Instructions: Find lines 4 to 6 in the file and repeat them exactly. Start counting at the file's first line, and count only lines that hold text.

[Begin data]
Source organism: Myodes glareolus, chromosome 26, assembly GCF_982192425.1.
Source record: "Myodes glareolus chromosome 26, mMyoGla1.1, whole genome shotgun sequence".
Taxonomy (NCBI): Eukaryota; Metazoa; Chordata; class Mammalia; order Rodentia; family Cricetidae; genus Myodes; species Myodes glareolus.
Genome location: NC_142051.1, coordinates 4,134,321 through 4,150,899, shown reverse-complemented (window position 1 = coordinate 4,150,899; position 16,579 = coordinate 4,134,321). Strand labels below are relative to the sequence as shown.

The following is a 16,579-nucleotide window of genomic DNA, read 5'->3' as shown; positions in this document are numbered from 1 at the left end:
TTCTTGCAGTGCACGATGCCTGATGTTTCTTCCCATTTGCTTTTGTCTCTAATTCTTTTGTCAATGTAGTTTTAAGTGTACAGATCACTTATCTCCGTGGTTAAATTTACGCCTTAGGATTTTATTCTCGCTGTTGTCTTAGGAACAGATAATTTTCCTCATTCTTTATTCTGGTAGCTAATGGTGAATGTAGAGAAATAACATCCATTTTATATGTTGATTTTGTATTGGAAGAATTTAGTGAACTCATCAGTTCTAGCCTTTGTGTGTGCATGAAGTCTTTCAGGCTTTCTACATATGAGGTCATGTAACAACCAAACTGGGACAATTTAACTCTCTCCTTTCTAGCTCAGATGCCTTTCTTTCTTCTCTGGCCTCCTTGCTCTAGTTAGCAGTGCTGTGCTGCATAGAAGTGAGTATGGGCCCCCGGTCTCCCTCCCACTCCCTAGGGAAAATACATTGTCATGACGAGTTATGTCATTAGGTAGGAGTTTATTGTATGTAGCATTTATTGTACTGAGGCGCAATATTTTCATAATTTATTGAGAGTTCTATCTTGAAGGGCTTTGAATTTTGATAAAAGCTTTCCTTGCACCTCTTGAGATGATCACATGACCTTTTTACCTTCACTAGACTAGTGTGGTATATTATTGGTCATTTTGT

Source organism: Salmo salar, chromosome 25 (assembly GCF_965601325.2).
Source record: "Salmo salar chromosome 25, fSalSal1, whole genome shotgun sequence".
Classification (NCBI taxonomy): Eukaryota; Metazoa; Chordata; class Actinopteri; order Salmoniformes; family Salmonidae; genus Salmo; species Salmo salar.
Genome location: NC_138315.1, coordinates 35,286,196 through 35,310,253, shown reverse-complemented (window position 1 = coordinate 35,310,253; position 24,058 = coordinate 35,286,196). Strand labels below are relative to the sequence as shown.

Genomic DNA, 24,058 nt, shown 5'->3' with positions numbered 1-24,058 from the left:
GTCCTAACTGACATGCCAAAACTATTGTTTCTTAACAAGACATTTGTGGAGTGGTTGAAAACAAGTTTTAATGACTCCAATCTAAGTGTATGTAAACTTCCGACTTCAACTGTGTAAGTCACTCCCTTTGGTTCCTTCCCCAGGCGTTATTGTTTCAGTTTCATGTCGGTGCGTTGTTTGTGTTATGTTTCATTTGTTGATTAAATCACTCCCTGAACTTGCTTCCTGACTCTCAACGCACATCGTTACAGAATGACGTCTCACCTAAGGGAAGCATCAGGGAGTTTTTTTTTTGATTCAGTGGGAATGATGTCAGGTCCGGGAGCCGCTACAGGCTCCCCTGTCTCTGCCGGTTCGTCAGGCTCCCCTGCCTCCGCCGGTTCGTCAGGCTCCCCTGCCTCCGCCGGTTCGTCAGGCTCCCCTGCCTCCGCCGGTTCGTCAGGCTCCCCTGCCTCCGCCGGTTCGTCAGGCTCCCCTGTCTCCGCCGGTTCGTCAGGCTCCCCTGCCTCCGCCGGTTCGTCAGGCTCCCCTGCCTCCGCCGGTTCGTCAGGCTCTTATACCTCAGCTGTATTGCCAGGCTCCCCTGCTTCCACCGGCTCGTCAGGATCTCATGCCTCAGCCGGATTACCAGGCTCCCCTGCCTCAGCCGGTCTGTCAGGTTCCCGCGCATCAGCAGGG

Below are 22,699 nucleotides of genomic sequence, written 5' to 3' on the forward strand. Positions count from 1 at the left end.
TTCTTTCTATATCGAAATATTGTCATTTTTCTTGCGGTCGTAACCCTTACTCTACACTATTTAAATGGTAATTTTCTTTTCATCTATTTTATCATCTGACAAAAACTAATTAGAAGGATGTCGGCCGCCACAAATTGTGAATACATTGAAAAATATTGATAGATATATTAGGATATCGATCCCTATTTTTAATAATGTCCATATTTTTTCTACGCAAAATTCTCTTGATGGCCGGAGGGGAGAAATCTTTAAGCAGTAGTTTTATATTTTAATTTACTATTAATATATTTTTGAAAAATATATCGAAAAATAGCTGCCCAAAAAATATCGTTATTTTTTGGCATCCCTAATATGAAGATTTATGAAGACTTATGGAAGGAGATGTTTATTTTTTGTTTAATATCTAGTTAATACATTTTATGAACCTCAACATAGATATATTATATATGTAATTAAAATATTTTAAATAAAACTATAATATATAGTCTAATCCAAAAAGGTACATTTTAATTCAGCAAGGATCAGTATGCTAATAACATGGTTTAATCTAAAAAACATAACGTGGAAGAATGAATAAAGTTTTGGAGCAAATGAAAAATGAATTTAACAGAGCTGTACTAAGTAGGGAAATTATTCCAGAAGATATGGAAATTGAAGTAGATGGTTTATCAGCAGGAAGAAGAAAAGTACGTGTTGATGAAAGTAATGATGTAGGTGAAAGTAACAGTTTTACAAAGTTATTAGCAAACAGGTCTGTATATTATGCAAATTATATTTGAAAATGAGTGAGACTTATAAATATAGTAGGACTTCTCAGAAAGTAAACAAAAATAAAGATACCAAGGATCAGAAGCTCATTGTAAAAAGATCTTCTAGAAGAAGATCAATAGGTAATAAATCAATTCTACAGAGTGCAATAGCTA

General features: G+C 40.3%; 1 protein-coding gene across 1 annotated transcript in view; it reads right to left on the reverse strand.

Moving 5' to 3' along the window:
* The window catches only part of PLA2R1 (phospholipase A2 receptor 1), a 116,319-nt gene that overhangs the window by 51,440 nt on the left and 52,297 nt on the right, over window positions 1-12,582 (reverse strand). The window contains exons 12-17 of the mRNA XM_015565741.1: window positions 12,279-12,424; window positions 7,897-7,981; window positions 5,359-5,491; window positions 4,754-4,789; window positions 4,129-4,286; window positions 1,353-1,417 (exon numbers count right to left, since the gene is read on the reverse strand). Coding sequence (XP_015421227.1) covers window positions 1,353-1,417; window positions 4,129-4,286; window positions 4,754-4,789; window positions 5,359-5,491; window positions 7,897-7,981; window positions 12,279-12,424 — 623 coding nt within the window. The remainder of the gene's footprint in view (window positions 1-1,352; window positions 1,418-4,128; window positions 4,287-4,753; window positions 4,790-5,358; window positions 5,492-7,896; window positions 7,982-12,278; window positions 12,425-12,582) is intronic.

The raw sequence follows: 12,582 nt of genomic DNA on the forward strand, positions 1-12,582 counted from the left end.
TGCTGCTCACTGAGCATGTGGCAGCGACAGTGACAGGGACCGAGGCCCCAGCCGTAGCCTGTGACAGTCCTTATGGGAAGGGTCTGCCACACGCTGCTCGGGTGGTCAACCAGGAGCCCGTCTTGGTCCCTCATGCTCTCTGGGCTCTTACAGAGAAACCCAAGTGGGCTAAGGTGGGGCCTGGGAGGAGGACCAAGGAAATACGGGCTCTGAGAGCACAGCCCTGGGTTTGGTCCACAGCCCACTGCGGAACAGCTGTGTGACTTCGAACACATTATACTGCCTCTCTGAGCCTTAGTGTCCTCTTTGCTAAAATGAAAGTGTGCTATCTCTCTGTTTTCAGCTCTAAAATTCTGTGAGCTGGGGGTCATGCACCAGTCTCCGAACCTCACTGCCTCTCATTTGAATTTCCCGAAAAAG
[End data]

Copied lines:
Genome location: NC_142051.1, coordinates 4,134,321 through 4,150,899, shown reverse-complemented (window position 1 = coordinate 4,150,899; position 16,579 = coordinate 4,134,321). Strand labels below are relative to the sequence as shown.

The following is a 16,579-nucleotide window of genomic DNA, read 5'->3' as shown; positions in this document are numbered from 1 at the left end:
TTCTTGCAGTGCACGATGCCTGATGTTTCTTCCCATTTGCTTTTGTCTCTAATTCTTTTGTCAATGTAGTTTTAAGTGTACAGATCACTTATCTCCGTGGTTAAATTTACGCCTTAGGATTTTATTCTCGCTGTTGTCTTAGGAACAGATAATTTTCCTCATTCTTTATTCTGGTAGCTAATGGTGAATGTAGAGAAATAACATCCATTTTATATGTTGATTTTGTATTGGAAGAATTTAGTGAACTCATCAGTTCTAGCCTTTGTGTGTGCATGAAGTCTTTCAGGCTTTCTACATATGAGGTCATGTAACAACCAAACTGGGACAATTTAACTCTCTCCTTTCTAGCTCAGATGCCTTTCTTTCTTCTCTGGCCTCCTTGCTCTAGTTAGCAGTGCTGTGCTGCATAGAAGTGAGTATGGGCCCCCGGTCTCCCTCCCACTCCCTAGGGAAAATACATTGTCATGACGAGTTATGTCATTAGGTAGGAGTTTATTGTATGTAGCATTTATTGTACTGAGGCGCAATATTTTCATAATTTATTGAGAGTTCTATCTTGAAGGGCTTTGAATTTTGATAAAAGCTTTCCTTGCACCTCTTGAGATGATCACATGACCTTTTTACCTTCACTAGACTAGTGTGGTATATTATTGGTCATTTTGT